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Alabama bill would repeal Common Core curriculum standards

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Amy Lawson, a fifth-grade teacher at Silver Lake Elementary School in Middletown, Del., teaches an English language arts lesson Tuesday, Oct. 1, 2013. The school has begun implementing the national Common Core State Standards for academics. (AP Photo/Steve Ruark)The Associated Press

A state legislator is seeking a Senate floor showdown on his proposal to repeal the Common Core curriculum standards, an issue that has divided the state's Republicans and sparked passionate debate over what the standards mean for Alabama classrooms.

Sen. Scott Beason, R-Gardendale, filed a bill Thursday that would repeal the standards until at least Jan. 1, 2017. Beason obtained 14 co-sponsors for his legislation, which he said shows the bill at least deserves debate in the 35-member Senate.

"Common Core is an unproven, untested education experiment. If Common Core turns out to be the great educational panacea, then in 2017 the state school board can adopt it. I'm convinced by that time Common Core will be falling apart all over the country," Beason said.

Alabama is one of 45 states to adopt the standards that were developed by the National Governors' Association and tied to federal Race to the Top grants by the Obama administration. Repeal has become a rallying cry from state tea party groups and some conservatives who call it the nationalization of public education. Business associations and state education groups have embraced the standards saying they will boost Alabama student performance.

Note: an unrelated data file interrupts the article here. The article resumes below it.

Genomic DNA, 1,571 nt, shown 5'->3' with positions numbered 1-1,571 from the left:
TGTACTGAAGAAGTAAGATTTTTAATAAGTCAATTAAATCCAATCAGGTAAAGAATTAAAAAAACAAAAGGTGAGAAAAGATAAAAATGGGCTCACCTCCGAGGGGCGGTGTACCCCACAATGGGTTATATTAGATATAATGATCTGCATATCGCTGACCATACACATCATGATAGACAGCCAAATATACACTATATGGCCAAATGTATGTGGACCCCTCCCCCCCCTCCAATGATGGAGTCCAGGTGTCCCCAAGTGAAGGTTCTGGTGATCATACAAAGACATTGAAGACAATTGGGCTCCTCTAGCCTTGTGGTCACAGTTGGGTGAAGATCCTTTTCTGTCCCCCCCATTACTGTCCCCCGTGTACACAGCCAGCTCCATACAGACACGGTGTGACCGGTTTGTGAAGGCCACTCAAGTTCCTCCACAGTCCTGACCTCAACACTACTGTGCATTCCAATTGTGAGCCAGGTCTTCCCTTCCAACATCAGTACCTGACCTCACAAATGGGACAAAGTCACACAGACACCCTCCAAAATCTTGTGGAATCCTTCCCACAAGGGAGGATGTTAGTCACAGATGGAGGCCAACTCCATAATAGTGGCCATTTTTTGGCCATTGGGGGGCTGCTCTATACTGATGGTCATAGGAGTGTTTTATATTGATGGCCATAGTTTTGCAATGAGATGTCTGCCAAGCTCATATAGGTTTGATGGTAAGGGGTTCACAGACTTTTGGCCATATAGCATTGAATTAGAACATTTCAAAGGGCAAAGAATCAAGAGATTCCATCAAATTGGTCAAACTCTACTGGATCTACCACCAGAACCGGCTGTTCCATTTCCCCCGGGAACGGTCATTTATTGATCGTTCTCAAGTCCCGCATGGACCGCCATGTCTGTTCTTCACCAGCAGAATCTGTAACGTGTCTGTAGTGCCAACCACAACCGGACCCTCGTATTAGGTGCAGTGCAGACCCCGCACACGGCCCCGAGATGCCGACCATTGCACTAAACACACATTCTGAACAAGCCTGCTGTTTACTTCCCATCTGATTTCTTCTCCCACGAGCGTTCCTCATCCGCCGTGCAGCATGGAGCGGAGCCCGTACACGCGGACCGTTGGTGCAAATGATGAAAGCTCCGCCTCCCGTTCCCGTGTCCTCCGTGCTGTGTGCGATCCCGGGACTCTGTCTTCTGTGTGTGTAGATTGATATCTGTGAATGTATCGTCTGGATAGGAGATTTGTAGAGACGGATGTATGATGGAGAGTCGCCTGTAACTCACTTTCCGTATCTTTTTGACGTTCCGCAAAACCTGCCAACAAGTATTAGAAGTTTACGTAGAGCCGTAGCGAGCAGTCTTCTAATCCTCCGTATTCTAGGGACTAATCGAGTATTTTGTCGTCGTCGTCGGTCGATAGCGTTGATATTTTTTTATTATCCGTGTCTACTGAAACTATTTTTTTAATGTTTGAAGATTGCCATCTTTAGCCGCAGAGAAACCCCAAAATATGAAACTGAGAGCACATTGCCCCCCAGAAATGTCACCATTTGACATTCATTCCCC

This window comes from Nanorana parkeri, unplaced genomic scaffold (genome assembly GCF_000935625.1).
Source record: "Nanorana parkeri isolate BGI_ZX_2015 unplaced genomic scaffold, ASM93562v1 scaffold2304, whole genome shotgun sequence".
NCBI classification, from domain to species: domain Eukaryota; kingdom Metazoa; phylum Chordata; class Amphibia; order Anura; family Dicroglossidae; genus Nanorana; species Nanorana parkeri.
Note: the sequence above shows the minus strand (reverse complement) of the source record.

Alabama School Superintendent Tommy Bice urged legislators to reject the repeal effort.

"There's no indoctrination. There is no conspiracy. We are teaching math. We are teaching kids to read and write," Bice said.

"It just doesn't make any sense for something that is simply a political issue. It has nothing to do with academics," Bice said.

Sally Howell, executive director of the Alabama Association of School Boards, said repeal would be like going back to a "bag phone from an iPhone."

"This legislation is politics at its worst. It is bad for students. It is a power grab by the state Legislature, and it is wasteful. By dictating what is taught in our classrooms, the Legislature would waste hundreds of thousands of hours spent implementing higher standards and would cause school systems to trash classroom materials based on these world-class standards and replace them with old, outdated materials," Howell said.

Senate President Pro Tem Del Marsh, R-Anniston, said while he will continue to study the debate over Common Core, his position remains that a repeal bill will not hit the Senate floor.

Marsh noted Beason's bill had the signatures of 15 senators, which he said didn't show a mandate in the 35-member Senate.

The battle over Common Core is taking place with an election-year backdrop, as Republicans face primary opponents in June.

Beason, who is running for Congress, said some legislators want to avoid a vote.

"I think there are legislators in both houses that are solidly committed to both sides," Beason said.